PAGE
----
What’s your sustainability idea? Apply for funding here!
The CSU Sustainability Fund, sponsored by the President’s Sustainability Commission, was created to support sustainability efforts across Colorado State University. For FY23, the CSU Sustainability Fund has $25,000 to allocate for sustainability projects. Creativity is encouraged, but some suggestions include energy, water and other resource conservation efforts, academic initiatives, research projects and equipment/processes, education and outreach efforts, environmental justice projects, or other pilot and new grassroots sustainability initiatives.
- Funding can be requested at any level up to $10,000 on single project proposals. The selection committee aims to fund as many projects as possible with budgeted funding
- Projects <$1,000 are also encouraged for student programming and engagement efforts
- Proposed project outcomes can be more impactful when matching funds are identified
- Funding can be used for creative ways to enhance, support, or promote sustainability on campus
- Projects must be related to sustainability efforts within CSU, but can be a collaboration with entities outside the University; however, the project must benefit the University
- Funding is one-time (no ongoing and/or annual expenses)
- Proposals may be submitted by CSU students or employees; students are required to have a CSU employee advisor/sponsor
- Priority will be given to pilots/new initiatives and initiatives that are innovative and could lead to broader sustainability projects and impacts (scalability)
- Priority will also be given to proposals that integrate social, economic, and environmental aspects of sustainability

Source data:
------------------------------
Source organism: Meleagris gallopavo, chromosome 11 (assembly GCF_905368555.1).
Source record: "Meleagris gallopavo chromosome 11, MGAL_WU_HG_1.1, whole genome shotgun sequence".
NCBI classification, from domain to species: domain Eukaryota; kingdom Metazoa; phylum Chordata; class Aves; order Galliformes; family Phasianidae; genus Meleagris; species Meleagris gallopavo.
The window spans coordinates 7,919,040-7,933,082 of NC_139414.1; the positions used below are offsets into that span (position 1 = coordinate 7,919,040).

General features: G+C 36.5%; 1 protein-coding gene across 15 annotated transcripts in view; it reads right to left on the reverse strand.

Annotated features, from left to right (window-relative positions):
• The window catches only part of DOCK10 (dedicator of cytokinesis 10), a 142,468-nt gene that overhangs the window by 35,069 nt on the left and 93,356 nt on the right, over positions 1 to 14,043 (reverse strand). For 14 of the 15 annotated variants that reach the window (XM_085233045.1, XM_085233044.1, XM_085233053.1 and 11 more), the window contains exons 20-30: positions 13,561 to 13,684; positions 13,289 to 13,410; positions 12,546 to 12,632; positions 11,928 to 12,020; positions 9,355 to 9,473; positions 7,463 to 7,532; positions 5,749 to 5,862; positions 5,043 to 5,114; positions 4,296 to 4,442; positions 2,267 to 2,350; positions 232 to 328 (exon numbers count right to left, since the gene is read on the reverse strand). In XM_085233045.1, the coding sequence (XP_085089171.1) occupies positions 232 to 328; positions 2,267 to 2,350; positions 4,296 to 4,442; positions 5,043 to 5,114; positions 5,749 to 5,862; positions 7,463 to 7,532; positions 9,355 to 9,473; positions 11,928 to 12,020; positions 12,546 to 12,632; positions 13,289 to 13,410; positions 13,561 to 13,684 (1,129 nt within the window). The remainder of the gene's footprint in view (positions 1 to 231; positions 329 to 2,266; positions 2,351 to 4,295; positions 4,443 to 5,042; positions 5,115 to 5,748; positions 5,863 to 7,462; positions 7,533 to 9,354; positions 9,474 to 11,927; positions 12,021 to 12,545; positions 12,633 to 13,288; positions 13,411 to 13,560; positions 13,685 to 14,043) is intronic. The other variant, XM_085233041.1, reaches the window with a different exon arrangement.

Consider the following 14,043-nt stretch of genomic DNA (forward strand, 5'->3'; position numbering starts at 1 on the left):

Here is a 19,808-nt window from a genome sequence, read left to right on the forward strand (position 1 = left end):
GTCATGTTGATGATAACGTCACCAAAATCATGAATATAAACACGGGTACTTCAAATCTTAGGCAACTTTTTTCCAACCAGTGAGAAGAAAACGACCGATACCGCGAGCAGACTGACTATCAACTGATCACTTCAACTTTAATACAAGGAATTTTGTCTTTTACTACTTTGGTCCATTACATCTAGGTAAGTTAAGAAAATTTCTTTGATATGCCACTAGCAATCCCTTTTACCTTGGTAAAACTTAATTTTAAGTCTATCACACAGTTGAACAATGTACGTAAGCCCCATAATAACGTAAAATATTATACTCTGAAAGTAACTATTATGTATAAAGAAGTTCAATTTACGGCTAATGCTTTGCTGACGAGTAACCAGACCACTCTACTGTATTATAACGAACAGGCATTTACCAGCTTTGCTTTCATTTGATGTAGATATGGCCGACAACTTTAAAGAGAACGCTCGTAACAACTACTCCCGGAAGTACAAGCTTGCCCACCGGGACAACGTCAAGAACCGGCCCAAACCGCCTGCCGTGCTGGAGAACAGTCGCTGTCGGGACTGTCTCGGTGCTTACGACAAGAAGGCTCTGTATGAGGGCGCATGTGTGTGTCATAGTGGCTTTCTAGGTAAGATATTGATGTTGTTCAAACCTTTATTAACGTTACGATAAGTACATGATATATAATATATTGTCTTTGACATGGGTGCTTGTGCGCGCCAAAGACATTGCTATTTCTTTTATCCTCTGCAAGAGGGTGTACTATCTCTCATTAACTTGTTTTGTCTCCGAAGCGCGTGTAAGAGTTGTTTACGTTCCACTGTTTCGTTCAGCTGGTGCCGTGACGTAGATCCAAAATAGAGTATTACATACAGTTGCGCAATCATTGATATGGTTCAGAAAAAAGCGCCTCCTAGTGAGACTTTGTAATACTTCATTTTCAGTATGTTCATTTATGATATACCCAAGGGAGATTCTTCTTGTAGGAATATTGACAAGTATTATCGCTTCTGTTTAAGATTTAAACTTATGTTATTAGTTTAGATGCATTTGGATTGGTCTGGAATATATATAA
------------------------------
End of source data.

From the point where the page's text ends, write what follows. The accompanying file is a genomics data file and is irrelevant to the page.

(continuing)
- All selected and funded projects will be expected to present to the President’s Sustainability Commission in the Spring on the project’s process.
- Funding must be spent by the end of the 2023 fiscal year.
The CSU Sustainability Fund is NOT intended to fund the following project types:
- Electric Vehicles
- Water Bottle Filling Stations
- Building Energy Efficiency Projects – apply for funding from The Energy Reserve Fund (ERF) through CSU Facilities. Contact: Stacey Baumgarn and Carol Dollard.
Want to learn more about the Fund? Attend an information session! Fridays October 14th, 21st, and 28th: 10am – 11am. Link to join on Teams (all the same link).
If you have any questions about the CSU Sustainability Fund, contact Anthony Appleton
We are currently accepting applications for 2022-2023! The application deadline is Friday, October 28, 2022.
Eliminating Forever Chemicals from CSU Dining Hall Food Packaging
Per- and polyfluoroalkyl substances (PFAS) are a class of chemicals found in many food packaging due to their stain and water-resistant properties. Adrienne Smiley, a doctoral Chemistry student, will collaborate with CSU’s Residential Dining Services to test food packaging materials widely used in the dining centers around campus to help eliminate PFAS-containing materials and identify safe and sustainable replacement products. View the Eliminating Forever Chemicals from CSU Dining Hall Food Packaging project presentation.